This is by no means a knock on paid firefighters any more than it is an excuse for volunteer firefighters to ignore the fact that while they may have volunteered to join their fire department, that fire department has a moral, financial and contractual obligation to its community to be adequately and reliably staffed by trustworthy people who provide caring, professional services.
It’s no secret that the public trusts no other occupation more than they trust firefighters. And, I’m a firm believer that people pay taxes because they need fire protection and emergency medical services. I’m also convinced that if they give you a dollar more in donations or by supporting your fundraisers, it’s because they recognize the fact that their calls for help are answered by volunteers. If they can see the value in that, why can’t we?
I’m currently assisting another volunteer fire department that is dealing with some recruitment and public perception challenges. A recent survey of their residents indicated two key points:
- Their fire department is perceived as being very professional, and
- Their firefighters and officers are paid.
That’s a problem.
There is nothing about them, not their name, their apparatus, their facilities or what they wear on their back that includes the word ‘volunteer’. If it looks like a paid fire department, it acts like a paid fire department, it must be a paid fire department, right? Why then would their citizens assume anything else?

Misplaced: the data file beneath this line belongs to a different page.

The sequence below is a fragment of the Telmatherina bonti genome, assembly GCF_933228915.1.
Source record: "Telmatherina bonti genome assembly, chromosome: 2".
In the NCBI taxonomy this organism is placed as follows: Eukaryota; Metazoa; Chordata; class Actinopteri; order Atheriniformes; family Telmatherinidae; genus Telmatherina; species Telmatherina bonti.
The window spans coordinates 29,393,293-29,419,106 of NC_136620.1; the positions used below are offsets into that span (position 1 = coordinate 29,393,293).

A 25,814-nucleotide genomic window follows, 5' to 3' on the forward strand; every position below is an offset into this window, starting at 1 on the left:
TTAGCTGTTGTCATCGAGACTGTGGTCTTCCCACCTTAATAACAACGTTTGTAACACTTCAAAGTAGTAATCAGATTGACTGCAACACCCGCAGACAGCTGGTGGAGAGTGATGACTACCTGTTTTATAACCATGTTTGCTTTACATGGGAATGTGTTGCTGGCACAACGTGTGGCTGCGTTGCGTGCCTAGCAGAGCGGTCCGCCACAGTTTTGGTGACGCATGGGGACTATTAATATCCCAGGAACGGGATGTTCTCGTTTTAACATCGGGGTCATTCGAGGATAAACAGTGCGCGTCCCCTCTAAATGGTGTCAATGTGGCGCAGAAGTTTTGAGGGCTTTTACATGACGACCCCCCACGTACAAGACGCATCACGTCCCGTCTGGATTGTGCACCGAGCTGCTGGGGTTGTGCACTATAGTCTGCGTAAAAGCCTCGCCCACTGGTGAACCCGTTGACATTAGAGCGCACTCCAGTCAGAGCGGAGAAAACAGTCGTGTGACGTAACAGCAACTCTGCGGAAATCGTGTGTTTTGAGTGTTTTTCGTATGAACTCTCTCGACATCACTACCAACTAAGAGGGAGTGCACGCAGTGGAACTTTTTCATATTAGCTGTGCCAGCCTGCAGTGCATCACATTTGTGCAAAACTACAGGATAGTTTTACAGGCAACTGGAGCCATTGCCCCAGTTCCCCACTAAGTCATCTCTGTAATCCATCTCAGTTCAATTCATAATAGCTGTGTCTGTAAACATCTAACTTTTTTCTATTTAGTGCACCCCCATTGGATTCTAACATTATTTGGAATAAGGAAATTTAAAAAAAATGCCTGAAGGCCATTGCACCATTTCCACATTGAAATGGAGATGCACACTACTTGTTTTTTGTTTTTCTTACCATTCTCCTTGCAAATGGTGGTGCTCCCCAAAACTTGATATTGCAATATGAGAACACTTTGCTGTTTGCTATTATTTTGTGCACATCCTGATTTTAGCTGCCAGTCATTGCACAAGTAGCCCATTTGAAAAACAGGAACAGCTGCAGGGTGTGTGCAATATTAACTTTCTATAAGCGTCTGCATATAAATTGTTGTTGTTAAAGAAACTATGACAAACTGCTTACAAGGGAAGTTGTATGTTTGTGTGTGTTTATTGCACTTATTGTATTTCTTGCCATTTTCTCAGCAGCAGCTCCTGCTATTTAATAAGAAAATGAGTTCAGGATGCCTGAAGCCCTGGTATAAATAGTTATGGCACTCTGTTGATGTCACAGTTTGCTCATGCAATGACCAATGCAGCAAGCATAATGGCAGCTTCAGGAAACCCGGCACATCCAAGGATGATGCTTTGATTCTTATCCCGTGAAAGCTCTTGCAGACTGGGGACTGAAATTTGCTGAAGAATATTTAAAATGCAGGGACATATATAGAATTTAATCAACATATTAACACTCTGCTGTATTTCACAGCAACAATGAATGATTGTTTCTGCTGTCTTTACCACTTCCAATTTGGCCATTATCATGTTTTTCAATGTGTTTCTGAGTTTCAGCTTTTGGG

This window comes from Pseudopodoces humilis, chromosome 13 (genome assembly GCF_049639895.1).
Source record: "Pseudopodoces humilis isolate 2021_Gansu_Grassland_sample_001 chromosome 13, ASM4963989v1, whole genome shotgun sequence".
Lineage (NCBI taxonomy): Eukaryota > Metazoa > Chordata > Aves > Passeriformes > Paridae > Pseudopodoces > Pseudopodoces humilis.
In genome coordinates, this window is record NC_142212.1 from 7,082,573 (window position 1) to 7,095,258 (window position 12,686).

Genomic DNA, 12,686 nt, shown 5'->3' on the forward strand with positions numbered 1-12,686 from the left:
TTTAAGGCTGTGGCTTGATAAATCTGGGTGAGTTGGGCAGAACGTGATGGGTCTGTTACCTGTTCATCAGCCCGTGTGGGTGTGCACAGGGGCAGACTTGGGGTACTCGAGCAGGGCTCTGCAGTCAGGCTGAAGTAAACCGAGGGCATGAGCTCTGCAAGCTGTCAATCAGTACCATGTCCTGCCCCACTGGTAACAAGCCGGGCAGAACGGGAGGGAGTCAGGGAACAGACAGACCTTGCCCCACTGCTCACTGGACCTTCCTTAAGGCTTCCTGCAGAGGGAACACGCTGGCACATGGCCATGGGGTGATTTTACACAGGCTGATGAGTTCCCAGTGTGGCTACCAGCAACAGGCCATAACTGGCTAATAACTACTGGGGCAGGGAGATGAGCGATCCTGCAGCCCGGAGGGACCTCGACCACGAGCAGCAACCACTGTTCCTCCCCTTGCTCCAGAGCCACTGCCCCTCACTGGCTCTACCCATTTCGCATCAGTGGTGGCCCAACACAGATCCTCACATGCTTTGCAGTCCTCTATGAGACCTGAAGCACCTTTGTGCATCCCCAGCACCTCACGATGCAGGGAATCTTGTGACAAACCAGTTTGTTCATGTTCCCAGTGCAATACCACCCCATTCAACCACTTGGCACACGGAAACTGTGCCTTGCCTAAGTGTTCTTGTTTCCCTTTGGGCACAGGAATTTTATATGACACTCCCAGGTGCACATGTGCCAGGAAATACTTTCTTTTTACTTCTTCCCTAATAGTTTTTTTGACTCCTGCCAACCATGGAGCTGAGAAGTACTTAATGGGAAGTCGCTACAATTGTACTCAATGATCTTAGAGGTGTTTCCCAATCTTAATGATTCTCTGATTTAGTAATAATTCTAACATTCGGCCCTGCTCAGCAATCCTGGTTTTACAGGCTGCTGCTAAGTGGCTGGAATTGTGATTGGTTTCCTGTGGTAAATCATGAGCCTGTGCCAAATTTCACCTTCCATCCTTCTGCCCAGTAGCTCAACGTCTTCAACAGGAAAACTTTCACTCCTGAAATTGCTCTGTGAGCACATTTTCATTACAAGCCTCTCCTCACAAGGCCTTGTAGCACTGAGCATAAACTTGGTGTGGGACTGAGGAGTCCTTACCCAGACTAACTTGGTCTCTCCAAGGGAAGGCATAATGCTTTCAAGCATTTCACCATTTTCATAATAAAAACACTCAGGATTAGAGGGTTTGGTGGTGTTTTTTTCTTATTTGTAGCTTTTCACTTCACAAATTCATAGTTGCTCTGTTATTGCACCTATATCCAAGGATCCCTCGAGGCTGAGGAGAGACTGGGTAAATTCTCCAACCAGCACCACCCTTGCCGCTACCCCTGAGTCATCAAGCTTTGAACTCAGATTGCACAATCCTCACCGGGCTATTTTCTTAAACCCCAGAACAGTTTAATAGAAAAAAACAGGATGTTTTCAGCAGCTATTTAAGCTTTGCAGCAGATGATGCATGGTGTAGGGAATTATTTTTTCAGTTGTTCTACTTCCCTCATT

My volunteer fire department built a brand-new fire station fifteen years ago, the first new headquarters in 50 years. We put tremendous emphasis on making it a neighborhood firehouse, insisting on glass doors covering our apparatus bays so that anyone traveling by foot or vehicle could always see inside and feel welcome. Being a small rural volunteer fire department, we had a very finite budget to work with in constructing the new station.
Funds were so tight that it came down to how we were going to letter the front of the station. Our president indicated that we could only afford so many letters to spell out our department name: the Evans Center Volunteer Fire Company. We couldn’t afford all those letters and would be forced to abbreviate. Truncating Evans Center and Fire weren’t an option, so we had to decide which word was more important to spell out: Volunteer or Company?
I’m proud of the fact that the front of our station displays our name as the â€œEvans Center Volunteer Fire Co.â€, reminding our citizens that no matter how professional our members act, or our apparatus or fire station looks â€“ the folks providing the services are professional volunteers and always have been.
The department I mentioned earlier with the recruitment and public perception issues is struggling to re-capture their highly revered place in their community as a professional fire department staffed by volunteers.
Our status as volunteers is like the public’s trust. It’s a pretty easy sell when we’re asking for financial or other support, but it’s almost impossible to regain once we let it slip away.
Act professional and be proud of the fact that you donate your time to caring for your community. Wear it proudly on your sleeve, your apparatus, your letterhead, your fire station and anything else you’re willing to put your name on. But never, ever use it as a crutch or an excuse for being anything but the best at what you and your volunteer fire department do.
When it comes to the word ‘volunteer’ â€“ let your actions leave no doubt that you’re a true professional.